Diabetics moved a step closer to having an alternative to injections for their insulin therapy yesterday, after a US Food and Drug Administration (FDA) advisory committee gave its backing to an inhaled formulation of the drug developed by Pfizer, Sanofi-Aventis and Nektar Therapeutics.
The panel voted by seven to two to recommend approving the product, called Exubera, on the grounds that its advantages in terms of ease of administration and its potential to improve patient compliance outweighed lingering doubts about its safety.
Strict compliance with treatment is the primary objective in diabetes, as studies have shown that rigorous control of blood glucose levels is the key to preventing the serious complications that can affect long-term sufferers of the disease, including blindness, nerve damage and cardiovascular disease.
As an inhaled therapy, Exubera would be expected to make patients more likely to take insulin treatment regularly and on time. But the safety of the formulation has been questioned after a clinical trial suggested that the drug may adversely affect lung function over time - a serious side effect for a chronically-dosed treatment. However, the companies have since generated data suggesting that Exubera does not reduce lung function in diabetics who receive the drug for two years or more.
That said, the FDA is not bound to follow the advice of its advisory committees, and given the criticism it has received of late on its safety record - particular following the withdrawal of Merck & Co's painkiller Vioxx (rofecoxib) last year - a positive verdict for Exubera is by no means assured. The companies have agreed to carry out long-term follow-up studies, out to 2019, to monitor the drug's safety.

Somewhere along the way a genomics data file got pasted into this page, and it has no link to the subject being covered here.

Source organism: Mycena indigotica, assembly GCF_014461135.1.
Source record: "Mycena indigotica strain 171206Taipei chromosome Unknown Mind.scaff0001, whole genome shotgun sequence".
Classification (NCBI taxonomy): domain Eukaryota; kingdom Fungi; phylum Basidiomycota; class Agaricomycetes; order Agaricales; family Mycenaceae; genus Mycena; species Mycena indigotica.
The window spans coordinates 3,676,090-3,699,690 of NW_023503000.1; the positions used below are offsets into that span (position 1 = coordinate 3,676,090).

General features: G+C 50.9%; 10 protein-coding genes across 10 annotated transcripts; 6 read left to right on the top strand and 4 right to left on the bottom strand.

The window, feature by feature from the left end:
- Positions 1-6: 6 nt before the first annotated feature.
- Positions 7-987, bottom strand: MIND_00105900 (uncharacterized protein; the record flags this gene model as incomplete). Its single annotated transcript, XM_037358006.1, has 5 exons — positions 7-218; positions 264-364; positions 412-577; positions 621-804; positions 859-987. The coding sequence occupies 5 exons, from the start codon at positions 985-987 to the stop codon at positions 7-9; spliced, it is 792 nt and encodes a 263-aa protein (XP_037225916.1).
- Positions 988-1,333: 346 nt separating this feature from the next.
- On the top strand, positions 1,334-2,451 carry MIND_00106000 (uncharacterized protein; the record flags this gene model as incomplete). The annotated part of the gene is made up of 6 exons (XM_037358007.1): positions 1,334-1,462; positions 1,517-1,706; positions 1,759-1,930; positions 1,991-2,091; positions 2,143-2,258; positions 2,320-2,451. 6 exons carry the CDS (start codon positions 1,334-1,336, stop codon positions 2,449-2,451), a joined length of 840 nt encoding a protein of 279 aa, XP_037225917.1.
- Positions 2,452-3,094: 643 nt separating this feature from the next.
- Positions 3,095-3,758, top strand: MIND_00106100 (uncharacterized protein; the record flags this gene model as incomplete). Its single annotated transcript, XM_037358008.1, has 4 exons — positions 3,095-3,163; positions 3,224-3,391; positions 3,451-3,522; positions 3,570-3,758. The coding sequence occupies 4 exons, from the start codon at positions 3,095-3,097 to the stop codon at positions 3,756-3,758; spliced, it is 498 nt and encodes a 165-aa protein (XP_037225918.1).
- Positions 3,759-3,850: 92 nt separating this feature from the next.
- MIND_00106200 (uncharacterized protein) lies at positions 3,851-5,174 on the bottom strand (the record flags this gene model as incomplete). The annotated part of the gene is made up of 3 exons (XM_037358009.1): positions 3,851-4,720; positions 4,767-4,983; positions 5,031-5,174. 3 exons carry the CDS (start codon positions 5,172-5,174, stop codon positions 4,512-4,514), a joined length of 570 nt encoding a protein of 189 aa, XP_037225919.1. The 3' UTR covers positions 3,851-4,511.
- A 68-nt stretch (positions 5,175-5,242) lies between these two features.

In addition the lingering questions about safety, panellists also expressed concerns about how effectively patients would be in using the Exubera delivery device efficiently, so that the dose delivered to the lungs would be consistent.
Exubera is a short-acting insulin delivered at mealtimes, so will not completely remove the need for injections, as many patients will still require a long-acting jab each day to provide background cover.
Current estimates put the number of people with diabetes worldwide at nearly 180 million, a number which is expected to jump to 300 million in the next 20 years, and analysts predict that that first non-injectable insulin to reach major world markets stands to achieve sales upwards of $1.5 billion a year.
Meanwhile, other inhaled insulins are in Phase III clinical development from Eli Lilly/Alkermes and Novo Nordisk/Aradigm, while a rival product from Mannkind is in Phase II.
Even if Exubera does win through to market, it cannot be promoted as the first non-injectable insulin product to be commercialised. In May, Canadian biotech firm Generex Biotechnology won its first approval, in Ecuador, for an insulin oral spray called Oral-Lyn.